Editor’s Note: In this new feature, Thea Dudley uses her 30+ years of experience in LBM credit management to answer your credit and collection questions. Got a future mailbag question? Contact her at tdudley@bp.guardian.com

Dear Thea:

I am a one-person credit department who occasionally fills in at the counter, drives the forklift, and picks up the coffee and toilet paper refills. I take a lot of pride in my work, but sometimes feel like all I do is fight fires. How can I run my credit department as professionally as the big guys that run circles around me in people and resources?

--Wanting more in Wyoming

Dear Wanting,

Don't beat yourself up! Bigger doesn't necessarily mean better. I have seen some big credit departments that were super dysfunctional and some that were great. I also have seen small departments that looked like a one-armed paper hanger running around with his butt on fire and some that were amazing. So let go of the size issue.

The difference is the people. It always starts with the leader, whether it is just you or a team of 20. Then consider how the department is organized and managed, as well as which resources you cultivate and use. You don't have to be the biggest department in the game; you just have to be the smartest.

With determination, planning, organization, and some serious will power, you can be on your way to a well oiled machine of a credit department. Here’s my seven-step program.

  1. Take stock of your skill sets. What talents and expertise do you have within your department? Are they good negotiation skills? Analytical talents? Knowledge of lien law? List what you have to work with.
  2. Create key performance indicators. What metrics will help you best track and manage your department? If you are only tracking the percentage of customers who are current, consider adding your actual days sales outstanding versus your best possible DSO. How quickly are credit applications turned around; are you tracking account file reviews? Consider keeping track of bad debt write offs as a percentage of sales.
  3. Gather best practice information and benchmark it against yourself. Compare yourself with other credit departments? What would like to be doing that you currently don't and why? For example, if you like another department’s proactive stance on customer account reviews and wonder how they manage to do it, ASK! Most credit professionals are proud of their programs and processes and have no issue having a conversation regarding them.
  4. Surround yourself with a network of resources that work for you. Regardless of size, no one is an island, so don't worry about not having all the answers or skills. Need to keep up on mechanics lien law in several states? Then seek out a lien service that you can partner with. Same with knowing a few construction litigation attorneys, check guarantee services, credit reporting services, asset search resources, and an ever expanding list of websites that provide information and resources.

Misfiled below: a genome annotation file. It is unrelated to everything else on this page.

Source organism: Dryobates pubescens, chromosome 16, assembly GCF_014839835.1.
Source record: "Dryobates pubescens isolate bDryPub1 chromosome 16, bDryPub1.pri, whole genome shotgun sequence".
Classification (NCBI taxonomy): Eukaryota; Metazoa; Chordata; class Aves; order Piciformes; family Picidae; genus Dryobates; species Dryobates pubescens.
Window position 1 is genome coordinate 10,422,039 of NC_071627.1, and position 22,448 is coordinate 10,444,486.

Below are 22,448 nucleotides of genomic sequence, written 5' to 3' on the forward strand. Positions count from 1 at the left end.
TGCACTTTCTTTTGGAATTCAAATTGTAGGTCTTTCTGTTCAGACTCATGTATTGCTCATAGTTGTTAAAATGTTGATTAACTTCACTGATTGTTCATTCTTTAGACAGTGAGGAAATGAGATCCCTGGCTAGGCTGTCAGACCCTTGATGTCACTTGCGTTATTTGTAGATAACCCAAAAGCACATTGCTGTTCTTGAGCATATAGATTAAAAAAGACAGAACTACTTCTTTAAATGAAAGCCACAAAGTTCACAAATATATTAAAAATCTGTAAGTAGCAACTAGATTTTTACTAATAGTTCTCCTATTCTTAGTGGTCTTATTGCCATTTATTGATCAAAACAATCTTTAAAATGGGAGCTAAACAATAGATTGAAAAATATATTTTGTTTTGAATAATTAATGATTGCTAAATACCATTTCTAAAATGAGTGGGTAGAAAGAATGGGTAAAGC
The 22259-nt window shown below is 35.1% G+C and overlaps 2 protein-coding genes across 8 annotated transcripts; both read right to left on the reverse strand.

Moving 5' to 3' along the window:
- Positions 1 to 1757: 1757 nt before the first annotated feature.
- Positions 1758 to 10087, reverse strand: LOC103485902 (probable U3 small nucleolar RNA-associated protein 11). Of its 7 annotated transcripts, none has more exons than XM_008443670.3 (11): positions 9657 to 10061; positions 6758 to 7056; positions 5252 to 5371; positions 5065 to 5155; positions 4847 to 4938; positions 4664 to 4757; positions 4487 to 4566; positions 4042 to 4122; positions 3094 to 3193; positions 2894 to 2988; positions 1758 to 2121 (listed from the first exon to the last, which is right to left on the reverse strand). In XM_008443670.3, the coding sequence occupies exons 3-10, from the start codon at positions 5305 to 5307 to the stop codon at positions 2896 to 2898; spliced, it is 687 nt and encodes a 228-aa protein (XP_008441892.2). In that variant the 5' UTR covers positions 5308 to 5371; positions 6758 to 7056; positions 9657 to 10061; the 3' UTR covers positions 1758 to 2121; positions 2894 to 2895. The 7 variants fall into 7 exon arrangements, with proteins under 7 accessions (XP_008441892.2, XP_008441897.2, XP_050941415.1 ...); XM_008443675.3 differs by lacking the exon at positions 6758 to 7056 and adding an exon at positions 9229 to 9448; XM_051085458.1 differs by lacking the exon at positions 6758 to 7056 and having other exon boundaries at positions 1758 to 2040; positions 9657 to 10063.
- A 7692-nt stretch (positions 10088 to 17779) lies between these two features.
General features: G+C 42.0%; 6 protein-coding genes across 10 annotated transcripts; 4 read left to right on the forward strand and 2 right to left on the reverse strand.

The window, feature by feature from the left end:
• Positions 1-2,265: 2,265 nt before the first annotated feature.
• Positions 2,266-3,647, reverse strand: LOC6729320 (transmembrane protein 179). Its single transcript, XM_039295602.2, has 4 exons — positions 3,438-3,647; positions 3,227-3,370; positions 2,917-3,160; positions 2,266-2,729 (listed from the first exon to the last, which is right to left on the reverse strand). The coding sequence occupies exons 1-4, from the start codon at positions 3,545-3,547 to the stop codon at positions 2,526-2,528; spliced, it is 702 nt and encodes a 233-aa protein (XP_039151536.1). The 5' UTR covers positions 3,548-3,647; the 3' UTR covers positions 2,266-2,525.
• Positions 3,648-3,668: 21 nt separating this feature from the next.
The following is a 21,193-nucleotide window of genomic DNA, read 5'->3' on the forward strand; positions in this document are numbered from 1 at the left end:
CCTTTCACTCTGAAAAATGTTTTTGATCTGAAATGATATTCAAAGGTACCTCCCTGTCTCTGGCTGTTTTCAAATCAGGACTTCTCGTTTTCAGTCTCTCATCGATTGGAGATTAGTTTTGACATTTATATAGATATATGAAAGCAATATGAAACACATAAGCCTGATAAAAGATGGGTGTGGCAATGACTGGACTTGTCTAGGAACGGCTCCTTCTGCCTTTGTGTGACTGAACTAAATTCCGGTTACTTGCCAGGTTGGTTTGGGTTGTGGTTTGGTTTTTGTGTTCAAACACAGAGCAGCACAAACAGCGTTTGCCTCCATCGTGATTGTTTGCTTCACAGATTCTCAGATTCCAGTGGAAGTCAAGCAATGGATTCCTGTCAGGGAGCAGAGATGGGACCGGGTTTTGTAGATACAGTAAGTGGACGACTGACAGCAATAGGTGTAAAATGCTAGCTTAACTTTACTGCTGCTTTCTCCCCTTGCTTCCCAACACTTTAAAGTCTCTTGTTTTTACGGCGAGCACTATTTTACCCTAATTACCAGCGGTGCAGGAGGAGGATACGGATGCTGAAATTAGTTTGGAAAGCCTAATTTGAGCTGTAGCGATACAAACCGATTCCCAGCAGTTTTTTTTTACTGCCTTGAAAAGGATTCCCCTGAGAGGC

5. Understand your directive. What does your company want the credit manager to do? How much risk is your company willing to take? And in what business segments? One more thing: Is everyone clear on the risk vs reward of the directive?
  6. Organize and finalize your vision. It’s not" don't lose money". Your vision should sketch out the standards that you believe a top-flight credit management department should possess. Here are examples.
    • Collection calls on accounts begin at XXX day.
    • Account reviews for credit lines over XXX dollars get completed by XX date.
    • All other account reviews are completed by XX date.
    • Preset policies determine when an account goes to the "next step" in the collection process.
    • Similar policies declare when it’s time to file suit or place a lien or bond claim.
  7. Implement. This step is hard. Breaking old habits and moving forward takes time and resolve. I equate the process to dealing with teenagers: It’s a slow painful process filled with angst, self doubt, ego, and a certain amount of attitude.

And lastly, don't underestimate soft skills, aka people skills. It takes a lot of personality and love of the job to do it well and convince others the credit management and collections is the best place to be in the company. A credit department can make or break your company with its approach, attitude (or lack thereof) and ability to think outside do the box.
I don't want to mislead you. This process will take time, but it is achievable. Depending on the company and department, it has taken me seven months to two years to get the team/department on the "grow or die" path with results and success.

Never lose sight of the motto that credit is a sales function. Once you do, you become an accountant (no offense to my accounting buddies … or my husband).